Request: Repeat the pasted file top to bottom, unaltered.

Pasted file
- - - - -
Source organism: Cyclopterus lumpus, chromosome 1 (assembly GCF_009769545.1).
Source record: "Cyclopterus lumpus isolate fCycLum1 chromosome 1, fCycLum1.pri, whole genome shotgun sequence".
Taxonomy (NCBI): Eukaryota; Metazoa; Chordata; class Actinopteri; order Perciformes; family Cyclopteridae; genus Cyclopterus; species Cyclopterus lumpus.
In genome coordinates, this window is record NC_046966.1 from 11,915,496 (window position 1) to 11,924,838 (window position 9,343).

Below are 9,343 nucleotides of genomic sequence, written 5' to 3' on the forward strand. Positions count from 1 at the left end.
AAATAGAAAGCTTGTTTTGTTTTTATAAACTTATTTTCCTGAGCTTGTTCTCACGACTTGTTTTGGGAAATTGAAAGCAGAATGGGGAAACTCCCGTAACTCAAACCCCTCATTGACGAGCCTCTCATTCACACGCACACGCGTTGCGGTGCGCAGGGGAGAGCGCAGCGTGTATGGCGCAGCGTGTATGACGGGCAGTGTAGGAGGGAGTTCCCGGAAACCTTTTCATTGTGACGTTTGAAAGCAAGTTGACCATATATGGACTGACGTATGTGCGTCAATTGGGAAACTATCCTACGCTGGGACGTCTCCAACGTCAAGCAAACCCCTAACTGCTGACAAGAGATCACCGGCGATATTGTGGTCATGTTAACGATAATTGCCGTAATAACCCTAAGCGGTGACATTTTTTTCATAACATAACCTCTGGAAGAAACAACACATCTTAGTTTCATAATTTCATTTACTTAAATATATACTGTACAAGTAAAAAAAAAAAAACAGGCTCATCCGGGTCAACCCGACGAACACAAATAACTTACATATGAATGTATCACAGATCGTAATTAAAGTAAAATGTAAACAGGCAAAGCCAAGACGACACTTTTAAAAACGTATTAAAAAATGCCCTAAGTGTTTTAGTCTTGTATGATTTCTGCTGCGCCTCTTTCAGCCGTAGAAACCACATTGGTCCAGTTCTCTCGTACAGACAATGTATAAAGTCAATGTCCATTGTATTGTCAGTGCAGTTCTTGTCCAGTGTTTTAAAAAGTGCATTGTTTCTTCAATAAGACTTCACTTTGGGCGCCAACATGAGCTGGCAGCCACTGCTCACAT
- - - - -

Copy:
Source organism: Cyclopterus lumpus, chromosome 1 (assembly GCF_009769545.1).
Source record: "Cyclopterus lumpus isolate fCycLum1 chromosome 1, fCycLum1.pri, whole genome shotgun sequence".
Taxonomy (NCBI): Eukaryota; Metazoa; Chordata; class Actinopteri; order Perciformes; family Cyclopteridae; genus Cyclopterus; species Cyclopterus lumpus.
In genome coordinates, this window is record NC_046966.1 from 11,915,496 (window position 1) to 11,924,838 (window position 9,343).

Below are 9,343 nucleotides of genomic sequence, written 5' to 3' on the forward strand. Positions count from 1 at the left end.
AAATAGAAAGCTTGTTTTGTTTTTATAAACTTATTTTCCTGAGCTTGTTCTCACGACTTGTTTTGGGAAATTGAAAGCAGAATGGGGAAACTCCCGTAACTCAAACCCCTCATTGACGAGCCTCTCATTCACACGCACACGCGTTGCGGTGCGCAGGGGAGAGCGCAGCGTGTATGGCGCAGCGTGTATGACGGGCAGTGTAGGAGGGAGTTCCCGGAAACCTTTTCATTGTGACGTTTGAAAGCAAGTTGACCATATATGGACTGACGTATGTGCGTCAATTGGGAAACTATCCTACGCTGGGACGTCTCCAACGTCAAGCAAACCCCTAACTGCTGACAAGAGATCACCGGCGATATTGTGGTCATGTTAACGATAATTGCCGTAATAACCCTAAGCGGTGACATTTTTTTCATAACATAACCTCTGGAAGAAACAACACATCTTAGTTTCATAATTTCATTTACTTAAATATATACTGTACAAGTAAAAAAAAAAAAACAGGCTCATCCGGGTCAACCCGACGAACACAAATAACTTACATATGAATGTATCACAGATCGTAATTAAAGTAAAATGTAAACAGGCAAAGCCAAGACGACACTTTTAAAAACGTATTAAAAAATGCCCTAAGTGTTTTAGTCTTGTATGATTTCTGCTGCGCCTCTTTCAGCCGTAGAAACCACATTGGTCCAGTTCTCTCGTACAGACAATGTATAAAGTCAATGTCCATTGTATTGTCAGTGCAGTTCTTGTCCAGTGTTTTAAAAAGTGCATTGTTTCTTCAATAAGACTTCACTTTGGGCGCCAACATGAGCTGGCAGCCACTGCTCACAT